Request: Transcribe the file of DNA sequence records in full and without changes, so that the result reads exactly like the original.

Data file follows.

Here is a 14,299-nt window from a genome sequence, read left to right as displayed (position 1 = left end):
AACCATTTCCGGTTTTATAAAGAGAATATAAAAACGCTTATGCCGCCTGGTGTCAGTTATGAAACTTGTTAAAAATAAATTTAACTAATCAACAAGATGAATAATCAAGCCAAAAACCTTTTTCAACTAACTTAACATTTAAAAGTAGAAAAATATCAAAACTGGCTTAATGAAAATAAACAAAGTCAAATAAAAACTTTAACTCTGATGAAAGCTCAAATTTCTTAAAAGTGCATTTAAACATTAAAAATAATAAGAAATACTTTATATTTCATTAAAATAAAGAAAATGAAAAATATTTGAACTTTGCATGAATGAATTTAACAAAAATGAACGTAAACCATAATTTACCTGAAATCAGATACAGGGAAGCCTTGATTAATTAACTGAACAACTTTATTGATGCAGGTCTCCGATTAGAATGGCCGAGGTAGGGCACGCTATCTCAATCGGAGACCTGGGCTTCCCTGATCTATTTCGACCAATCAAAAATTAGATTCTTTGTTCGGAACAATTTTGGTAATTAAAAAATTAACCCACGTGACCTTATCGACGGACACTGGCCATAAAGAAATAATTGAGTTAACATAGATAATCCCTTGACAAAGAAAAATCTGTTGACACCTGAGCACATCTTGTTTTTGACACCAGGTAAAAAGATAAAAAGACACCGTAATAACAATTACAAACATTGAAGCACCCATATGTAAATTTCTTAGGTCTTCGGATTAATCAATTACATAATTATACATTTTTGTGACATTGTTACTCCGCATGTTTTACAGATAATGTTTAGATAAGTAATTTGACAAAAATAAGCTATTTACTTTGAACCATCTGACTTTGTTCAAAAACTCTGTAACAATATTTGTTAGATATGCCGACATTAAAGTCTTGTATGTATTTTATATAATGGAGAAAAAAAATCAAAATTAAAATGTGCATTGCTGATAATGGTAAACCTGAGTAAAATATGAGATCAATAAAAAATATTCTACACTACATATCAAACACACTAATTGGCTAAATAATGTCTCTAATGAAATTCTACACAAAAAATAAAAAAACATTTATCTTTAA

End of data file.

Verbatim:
Here is a 14,299-nt window from a genome sequence, read left to right as displayed (position 1 = left end):
AACCATTTCCGGTTTTATAAAGAGAATATAAAAACGCTTATGCCGCCTGGTGTCAGTTATGAAACTTGTTAAAAATAAATTTAACTAATCAACAAGATGAATAATCAAGCCAAAAACCTTTTTCAACTAACTTAACATTTAAAAGTAGAAAAATATCAAAACTGGCTTAATGAAAATAAACAAAGTCAAATAAAAACTTTAACTCTGATGAAAGCTCAAATTTCTTAAAAGTGCATTTAAACATTAAAAATAATAAGAAATACTTTATATTTCATTAAAATAAAGAAAATGAAAAATATTTGAACTTTGCATGAATGAATTTAACAAAAATGAACGTAAACCATAATTTACCTGAAATCAGATACAGGGAAGCCTTGATTAATTAACTGAACAACTTTATTGATGCAGGTCTCCGATTAGAATGGCCGAGGTAGGGCACGCTATCTCAATCGGAGACCTGGGCTTCCCTGATCTATTTCGACCAATCAAAAATTAGATTCTTTGTTCGGAACAATTTTGGTAATTAAAAAATTAACCCACGTGACCTTATCGACGGACACTGGCCATAAAGAAATAATTGAGTTAACATAGATAATCCCTTGACAAAGAAAAATCTGTTGACACCTGAGCACATCTTGTTTTTGACACCAGGTAAAAAGATAAAAAGACACCGTAATAACAATTACAAACATTGAAGCACCCATATGTAAATTTCTTAGGTCTTCGGATTAATCAATTACATAATTATACATTTTTGTGACATTGTTACTCCGCATGTTTTACAGATAATGTTTAGATAAGTAATTTGACAAAAATAAGCTATTTACTTTGAACCATCTGACTTTGTTCAAAAACTCTGTAACAATATTTGTTAGATATGCCGACATTAAAGTCTTGTATGTATTTTATATAATGGAGAAAAAAAATCAAAATTAAAATGTGCATTGCTGATAATGGTAAACCTGAGTAAAATATGAGATCAATAAAAAATATTCTACACTACATATCAAACACACTAATTGGCTAAATAATGTCTCTAATGAAATTCTACACAAAAAATAAAAAAACATTTATCTTTAA